65. ^ Fowler RA, Guest CB, Lapinsky SE, et al. Transmission of severe acute respiratory syndrome during intubation and mechanical ventilation. Am J Respir Crit Care Med 2004;169(11):1198-202.
  66. ^ Scales D, et al. Illness in intensive-care staff after brief exposure to severe acute respiratory syndrome. Emerg Infect Dis 2003;9(10):1205-10.
  67. ^ Fenner F, Henderson DA, Arita I, Jezek Z, Ladnyi ID. The epidemiology of smallpox. In: Smallpox and its eradication. Switzerland: World Health Organization; 1988.
  68. ^ Gelfand HM, Posch J. The recent outbreak of smallpox in Meschede, West Germany. Am J Epidemiol 1971;93(4):234-7.
  69. ^ CDC. Vaccinia (smallpox) vaccine: recommendations of the Advisory Committee on Immunization Practices (ACIP), 2001. MMWR Recomm Rep 2001;50(RR-10):1-25; quiz CE1-7.
  70. ^ Fulginiti VA, Papier A, Lane JM, Neff JM, Henderson DA. Smallpox vaccination: a review, part I. Background, vaccination technique, normal vaccination and revaccination, and expected normal reactions. Clin Infect Dis 2003;37(2):241-50.
  71. ^ Dixon CW. Smallpox in Tripolitania, 1946: an epidemiological and clinical study of 500 cases, including trials of penicillin treatment. . J Hyg (Lond) 1948;46:351-77.
  72. ^ Hutton MD, Stead WW, Cauthen GM, Bloch AB, Ewing WM. Nosocomial transmission of tuberculosis associated with a draining abscess. J Infect Dis 1990;161(2):286-95.
  73. ^ Frampton MW. An outbreak of tuberculosis among hospital personnel caring for a patient with a skin ulcer. Ann Intern Med 1992;117(4):312-3.
  74. ^ Watson B, Seward J, Yang A, et al. Postexposure effectiveness of varicella vaccine. Pediatrics 2000;105(1 Pt 1):84-8.
  75. ^ Borio L, Inglesby T, Peters CJ, et al. Hemorrhagic fever viruses as biological weapons: medical and public health management. JAMA 2002;287(18):2391-405.
  76. ^ www.bt.cdc.gov/agent/vhf/
  77. ^ CDC. Emergency Preparedness & Response. wwwbtcdcgov 2003.
  78. ^ Zambon M, Bull T, Sadler CJ, Goldman JM, Ward KN. Molecular epidemiology of two consecutive outbreaks of parainfluenza 3 in a bone marrow transplant unit. J Clin Microbiol 1998;36(8):2289-93.
  79. ^ Hall CB, Powell KR, MacDonald NE, et al. Respiratory syncytial viral infection in children with compromised immune function. N Engl J Med 1986;315(2):77-81.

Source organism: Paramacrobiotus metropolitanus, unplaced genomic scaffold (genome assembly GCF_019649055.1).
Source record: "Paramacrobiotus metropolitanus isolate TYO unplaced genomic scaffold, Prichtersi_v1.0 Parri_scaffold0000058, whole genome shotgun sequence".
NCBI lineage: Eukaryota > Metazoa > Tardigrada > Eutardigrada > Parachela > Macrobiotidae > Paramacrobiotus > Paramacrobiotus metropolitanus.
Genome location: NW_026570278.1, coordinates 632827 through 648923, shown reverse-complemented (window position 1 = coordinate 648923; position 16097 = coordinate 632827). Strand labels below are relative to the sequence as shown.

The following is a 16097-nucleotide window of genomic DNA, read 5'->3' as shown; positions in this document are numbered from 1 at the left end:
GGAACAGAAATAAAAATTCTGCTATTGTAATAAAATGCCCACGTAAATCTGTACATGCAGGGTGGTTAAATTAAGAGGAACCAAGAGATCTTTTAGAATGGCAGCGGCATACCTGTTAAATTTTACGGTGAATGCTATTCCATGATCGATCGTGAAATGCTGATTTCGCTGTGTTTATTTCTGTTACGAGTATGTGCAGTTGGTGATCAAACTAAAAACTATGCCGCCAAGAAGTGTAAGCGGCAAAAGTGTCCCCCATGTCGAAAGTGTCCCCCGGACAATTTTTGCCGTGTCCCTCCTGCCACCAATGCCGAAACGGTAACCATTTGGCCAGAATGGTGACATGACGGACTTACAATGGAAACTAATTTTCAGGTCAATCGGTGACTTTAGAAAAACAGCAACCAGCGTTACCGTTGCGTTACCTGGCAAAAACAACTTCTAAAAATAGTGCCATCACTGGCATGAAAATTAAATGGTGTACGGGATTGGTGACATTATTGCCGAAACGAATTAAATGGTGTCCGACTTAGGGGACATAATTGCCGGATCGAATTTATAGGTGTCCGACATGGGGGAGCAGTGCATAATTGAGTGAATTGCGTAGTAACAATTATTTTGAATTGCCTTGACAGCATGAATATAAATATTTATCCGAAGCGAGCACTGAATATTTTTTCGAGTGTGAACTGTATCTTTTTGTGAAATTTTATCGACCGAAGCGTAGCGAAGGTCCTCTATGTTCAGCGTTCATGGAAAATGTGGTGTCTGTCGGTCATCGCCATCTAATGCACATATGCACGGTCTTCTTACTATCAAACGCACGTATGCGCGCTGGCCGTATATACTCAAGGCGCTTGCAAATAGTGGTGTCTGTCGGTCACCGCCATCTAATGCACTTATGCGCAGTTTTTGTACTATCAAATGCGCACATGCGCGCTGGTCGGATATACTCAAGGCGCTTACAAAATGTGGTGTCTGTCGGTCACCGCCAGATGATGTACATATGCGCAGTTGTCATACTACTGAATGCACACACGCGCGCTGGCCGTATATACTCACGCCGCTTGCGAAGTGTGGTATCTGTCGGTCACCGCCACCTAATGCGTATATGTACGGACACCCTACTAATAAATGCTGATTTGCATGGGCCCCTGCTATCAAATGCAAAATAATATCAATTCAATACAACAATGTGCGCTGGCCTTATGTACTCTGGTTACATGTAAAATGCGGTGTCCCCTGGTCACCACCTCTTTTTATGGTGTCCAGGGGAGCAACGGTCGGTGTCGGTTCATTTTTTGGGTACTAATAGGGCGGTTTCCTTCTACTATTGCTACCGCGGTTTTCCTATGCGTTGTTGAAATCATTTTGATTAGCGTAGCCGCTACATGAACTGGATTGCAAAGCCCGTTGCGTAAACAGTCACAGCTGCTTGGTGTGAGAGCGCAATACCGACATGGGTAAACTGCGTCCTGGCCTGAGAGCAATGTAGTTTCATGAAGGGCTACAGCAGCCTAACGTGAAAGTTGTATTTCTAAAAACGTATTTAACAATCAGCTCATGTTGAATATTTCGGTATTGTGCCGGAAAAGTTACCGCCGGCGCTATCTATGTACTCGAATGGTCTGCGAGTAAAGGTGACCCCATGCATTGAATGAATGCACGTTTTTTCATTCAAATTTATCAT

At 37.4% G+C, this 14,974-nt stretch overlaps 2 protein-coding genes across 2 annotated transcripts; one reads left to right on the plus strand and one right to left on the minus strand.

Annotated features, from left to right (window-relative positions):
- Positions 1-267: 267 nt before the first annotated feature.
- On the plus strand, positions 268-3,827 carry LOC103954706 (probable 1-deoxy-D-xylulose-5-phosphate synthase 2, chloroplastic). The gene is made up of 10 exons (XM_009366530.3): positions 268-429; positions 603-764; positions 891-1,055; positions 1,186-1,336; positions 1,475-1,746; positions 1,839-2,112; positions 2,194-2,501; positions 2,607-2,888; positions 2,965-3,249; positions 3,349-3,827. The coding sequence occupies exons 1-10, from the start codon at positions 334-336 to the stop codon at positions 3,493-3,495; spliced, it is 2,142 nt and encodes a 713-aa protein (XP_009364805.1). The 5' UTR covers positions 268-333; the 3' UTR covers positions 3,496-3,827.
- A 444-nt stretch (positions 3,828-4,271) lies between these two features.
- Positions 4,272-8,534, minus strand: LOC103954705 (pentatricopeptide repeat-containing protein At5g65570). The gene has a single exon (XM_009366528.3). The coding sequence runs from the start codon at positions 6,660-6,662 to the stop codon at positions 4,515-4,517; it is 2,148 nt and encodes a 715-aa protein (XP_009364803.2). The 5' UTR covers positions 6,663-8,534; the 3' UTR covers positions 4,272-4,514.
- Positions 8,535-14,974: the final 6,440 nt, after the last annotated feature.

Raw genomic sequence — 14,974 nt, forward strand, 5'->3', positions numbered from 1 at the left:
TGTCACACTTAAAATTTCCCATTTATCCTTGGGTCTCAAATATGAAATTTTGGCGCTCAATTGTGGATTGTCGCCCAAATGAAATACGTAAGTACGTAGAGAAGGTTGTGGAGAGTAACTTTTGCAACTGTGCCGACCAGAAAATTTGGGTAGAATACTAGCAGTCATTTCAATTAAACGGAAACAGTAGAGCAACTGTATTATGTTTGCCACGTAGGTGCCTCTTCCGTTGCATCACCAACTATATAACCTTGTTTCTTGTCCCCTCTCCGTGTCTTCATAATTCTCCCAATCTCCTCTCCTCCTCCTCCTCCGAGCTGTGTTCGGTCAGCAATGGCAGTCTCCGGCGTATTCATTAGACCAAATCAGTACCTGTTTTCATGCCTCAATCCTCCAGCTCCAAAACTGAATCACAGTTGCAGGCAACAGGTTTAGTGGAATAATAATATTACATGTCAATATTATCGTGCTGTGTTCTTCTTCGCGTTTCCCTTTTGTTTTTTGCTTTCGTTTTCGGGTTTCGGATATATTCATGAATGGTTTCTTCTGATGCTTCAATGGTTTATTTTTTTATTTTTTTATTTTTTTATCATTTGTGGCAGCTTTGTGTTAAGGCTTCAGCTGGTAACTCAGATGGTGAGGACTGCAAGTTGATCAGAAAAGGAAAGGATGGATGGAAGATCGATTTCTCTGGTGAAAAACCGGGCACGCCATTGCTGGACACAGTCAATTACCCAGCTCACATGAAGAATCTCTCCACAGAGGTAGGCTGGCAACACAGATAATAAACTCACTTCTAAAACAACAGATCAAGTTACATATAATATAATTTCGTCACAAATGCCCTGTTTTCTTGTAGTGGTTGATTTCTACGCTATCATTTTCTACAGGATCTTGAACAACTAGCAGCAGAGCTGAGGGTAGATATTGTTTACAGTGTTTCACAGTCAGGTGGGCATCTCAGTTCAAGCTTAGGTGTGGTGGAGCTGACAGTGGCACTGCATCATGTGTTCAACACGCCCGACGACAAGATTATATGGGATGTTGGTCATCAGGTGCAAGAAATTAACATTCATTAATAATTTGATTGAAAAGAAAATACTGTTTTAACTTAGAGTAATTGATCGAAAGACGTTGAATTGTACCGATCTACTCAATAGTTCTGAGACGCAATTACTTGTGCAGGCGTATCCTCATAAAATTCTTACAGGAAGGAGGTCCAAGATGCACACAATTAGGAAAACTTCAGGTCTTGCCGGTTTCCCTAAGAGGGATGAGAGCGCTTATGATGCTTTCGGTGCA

80. ^ Lui SL, Luk WK, Cheung CY, Chan TM, Lai KN, Peiris JS. Nosocomial outbreak of parvovirus B19 infection in a renal transplant unit. Transplantation 2001;71(1):59-64
  81. ^ Boyce JM. MRSA patients: proven methods to treat colonization and infection. J Hosp Infect 2001;48 Suppl A:S9-14.
  82. ^ Cederna JE, Terpenning MS, Ensberg M, Bradley SF, Kauffman CA. Staphylococcus aureus nasal colonization in a nursing home: eradication with mupirocin. Infect Control Hosp Epidemiol 1990;11(1):13-6.
  83. ^ Kauffman CA, Terpenning MS, He X, et al. Attempts to eradicate methicillin-resistant Staphylococcus aureus from a long-term-care facility with the use of mupirocin ointment. Am J Med 1993;94(4):371-8.
  84. ^ Bonten MJ, Slaughter S, Ambergen AW, et al. The role of "colonization pressure" in the spread of vancomycin-resistant enterococci: an important infection control variable. Arch Intern Med 1998;158(10):1127-32.
  85. ^ Montecalvo MA, de Lencastre H, Carraher M, et al. Natural history of colonization with vancomycin-resistant Enterococcus faecium. Infect Control Hosp Epidemiol 1995;16(12):680-5.
  86. ^ D'Agata EM, et al. High rate of false-negative results of the rectal swab culture method in detection of gastrointestinal colonization with vancomycin-resistant enterococci. Clin Infect Dis 2002;34(2):167-72.
  87. ^ Donskey CJ, Hoyen CK, Das SM, Helfand MS, Hecker MT. Recurrence of vancomycin-resistant Enterococcus stool colonization during antibiotic therapy. Infect Control Hosp Epidemiol 2002;23(8):436-40.
  88. ^ Scanvic A, Denic L, Gaillon S, Giry P, Andremont A, Lucet JC. Duration of colonization by methicillin-resistant Staphylococcus aureus after hospital discharge and risk factors for prolonged carriage. Clin Infect Dis 2001;32(10):1393-8.
  89. ^ Catalano G, Houston SH, Catalano MC, et al. Anxiety and depression in hospitalized patients in resistant organism isolation. South Med J 2003;96(2):141-5.
  90. ^ Tarzi S, Kennedy P, Stone S, Evans M. Methicillin-resistant Staphylococcus aureus: psychological impact of hospitalization and isolation in an older adult population. J Hosp Infect 2001;49(4):250-4.
  91. ^ Kelly-Rossini L, Perlman DC, Mason DJ. The experience of respiratory isolation for HIV-infected persons with tuberculosis. J Assoc Nurses AIDS Care 1996;Jan-Feb; 7(1):29-36.
  92. ^ Knowles HE. The experience of infectious patients in isolation. Nurs Times 1993;89(30):53-6.
  93. ^ Evans HL, Shaffer MM, Hughes MG, et al. Contact isolation in surgical patients: a barrier to care? Surgery 2003;134(2):180-8.
  94. ^ Kirkland KB, Weinstein JM. Adverse effects of contact isolation. Lancet 1999;354(9185):1177-8.
  95. ^ Saint S, Higgins LA, Nallamothu BK, Chenoweth C. Do physicians examine patients in contact isolation less frequently? A brief report. Am J Infect Control 2003;31(6):354-6.
  96. ^ Stelfox HT, Bates DW, Redelmeier DA. Safety of patients isolated for infection control. JAMA 2003;290(14):1899-905.